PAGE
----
"SAFE HAVEN"; directed by Lasse Hallstrom; based on the novel by Nicholas Sparks; starring Josh Duhamel and Julianne Hough; running time 2 hours; in general release
The problem with “Safe Haven” is not in the acting. Josh Duhamel and Julianne Hough actually do a pretty decent job and they have nice chemistry between them. The children in the film, particularly Mimi Kirkland, who plays Lexie, and Noah Lomax, who plays Josh, are great.
The problem is not with the gorgeous scenery along the lush North Carolina shoreline.
It’s with the story that starts with a promise of a better-than-average romance, but sadly dissolves into the same old thing.
You know going in that Katie and Alex are going to become involved. Alex has lost his wife to cancer and is raising two children alone. Katie has been hurt and is attempting to start life over in a sleepy little town where no one knows her.
Amazingly, they overcome their initial resistance to one another and fall in love. So you know from the warning music and the fact that there’s an obsessive policeman after Katie that there’s going to be trouble that will break them up for a while at some point.
You know the angry little boy is going to learn to like his replacement mother.
What you don’t know is how long it’s going to take for the bad news and the bad guy to catch up with Katie, who’s running from her past mistakes with a new blond hairdo that never fades or needs upkeep.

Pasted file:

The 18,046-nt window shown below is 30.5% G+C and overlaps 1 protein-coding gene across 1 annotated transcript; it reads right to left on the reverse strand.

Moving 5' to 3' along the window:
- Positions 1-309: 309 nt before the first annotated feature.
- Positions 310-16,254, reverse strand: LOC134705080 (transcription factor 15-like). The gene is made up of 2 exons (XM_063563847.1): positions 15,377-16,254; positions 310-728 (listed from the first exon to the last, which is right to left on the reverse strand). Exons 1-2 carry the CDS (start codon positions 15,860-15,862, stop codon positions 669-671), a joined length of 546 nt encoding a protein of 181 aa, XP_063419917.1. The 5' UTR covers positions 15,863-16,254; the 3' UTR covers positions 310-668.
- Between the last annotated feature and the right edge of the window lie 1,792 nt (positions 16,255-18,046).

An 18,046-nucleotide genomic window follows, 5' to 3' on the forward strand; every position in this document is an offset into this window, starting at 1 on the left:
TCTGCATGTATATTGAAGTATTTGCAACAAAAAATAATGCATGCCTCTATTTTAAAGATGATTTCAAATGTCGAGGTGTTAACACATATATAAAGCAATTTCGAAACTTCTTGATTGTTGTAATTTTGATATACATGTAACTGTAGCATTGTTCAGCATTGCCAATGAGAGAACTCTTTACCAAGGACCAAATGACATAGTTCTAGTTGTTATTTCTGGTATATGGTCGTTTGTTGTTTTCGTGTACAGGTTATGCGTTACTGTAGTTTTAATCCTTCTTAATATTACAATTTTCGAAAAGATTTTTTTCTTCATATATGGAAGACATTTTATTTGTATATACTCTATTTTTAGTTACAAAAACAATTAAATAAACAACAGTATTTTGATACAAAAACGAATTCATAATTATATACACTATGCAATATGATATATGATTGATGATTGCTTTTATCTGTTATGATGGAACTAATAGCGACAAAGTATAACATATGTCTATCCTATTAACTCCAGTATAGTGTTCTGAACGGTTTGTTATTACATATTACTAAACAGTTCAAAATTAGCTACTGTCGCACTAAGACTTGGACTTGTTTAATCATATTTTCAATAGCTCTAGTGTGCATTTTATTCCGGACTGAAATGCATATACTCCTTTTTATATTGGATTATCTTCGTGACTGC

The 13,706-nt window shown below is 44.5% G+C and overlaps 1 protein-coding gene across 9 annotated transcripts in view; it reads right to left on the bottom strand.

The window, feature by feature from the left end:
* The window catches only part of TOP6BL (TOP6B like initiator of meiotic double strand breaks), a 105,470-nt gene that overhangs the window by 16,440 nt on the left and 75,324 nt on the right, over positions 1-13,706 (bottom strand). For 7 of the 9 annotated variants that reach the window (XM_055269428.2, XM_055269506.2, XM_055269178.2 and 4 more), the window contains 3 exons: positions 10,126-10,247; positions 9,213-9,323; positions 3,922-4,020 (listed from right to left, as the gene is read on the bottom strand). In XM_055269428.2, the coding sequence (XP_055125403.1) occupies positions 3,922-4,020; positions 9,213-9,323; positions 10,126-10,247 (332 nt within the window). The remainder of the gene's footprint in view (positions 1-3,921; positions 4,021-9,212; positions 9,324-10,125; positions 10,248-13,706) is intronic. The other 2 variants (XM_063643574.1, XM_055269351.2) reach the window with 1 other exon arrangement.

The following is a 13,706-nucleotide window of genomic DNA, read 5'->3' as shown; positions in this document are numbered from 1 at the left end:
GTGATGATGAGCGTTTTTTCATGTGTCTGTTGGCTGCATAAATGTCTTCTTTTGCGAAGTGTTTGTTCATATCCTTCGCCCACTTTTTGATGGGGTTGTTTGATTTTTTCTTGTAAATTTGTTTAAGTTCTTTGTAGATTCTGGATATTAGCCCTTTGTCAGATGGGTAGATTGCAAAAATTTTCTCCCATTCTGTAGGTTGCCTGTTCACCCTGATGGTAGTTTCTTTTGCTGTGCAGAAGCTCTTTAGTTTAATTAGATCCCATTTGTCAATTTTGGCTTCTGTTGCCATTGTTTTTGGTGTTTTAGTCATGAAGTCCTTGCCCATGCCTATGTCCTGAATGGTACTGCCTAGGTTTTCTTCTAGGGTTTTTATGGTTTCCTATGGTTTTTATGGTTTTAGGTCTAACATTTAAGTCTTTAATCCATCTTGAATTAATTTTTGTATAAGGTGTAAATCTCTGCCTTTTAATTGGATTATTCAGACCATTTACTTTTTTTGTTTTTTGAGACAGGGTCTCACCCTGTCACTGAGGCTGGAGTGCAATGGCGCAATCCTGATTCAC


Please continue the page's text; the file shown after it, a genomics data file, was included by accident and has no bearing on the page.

You don’t know the plot is going to be full of small holes like the characters always leaving the car, bike or canoe behind, in the road, in the lake, in the way; and that Katie’s makeup will remain flawless and glossy throughout it all whether it’s a long bus ride, a drenching rainstorm or a fight on the ground.
You don’t know how it’s all going to come together in a neat package in the end. You just know it’s going to.
Without giving away the ending and the “surprises,” let’s just say it’s pretty far-fetched and implausible. There was an audible groan from the audience at the media screening.
The movie is not hopeless. There’s some clever humor and, again, the Lexie character is totally endearing.
It would be a perfect fit for the Hallmark Channel, except for the love scene that includes a lot of skin.
The violence is pretty disturbing as well.
It feels very much like a clone of “Sleeping With The Enemy” with an odd twist at the end.
And it takes forever to reach a conclusion.
“Safe Haven” is rated PG-13 for threatening behavior, violence and sexuality; running time: 120 minutes
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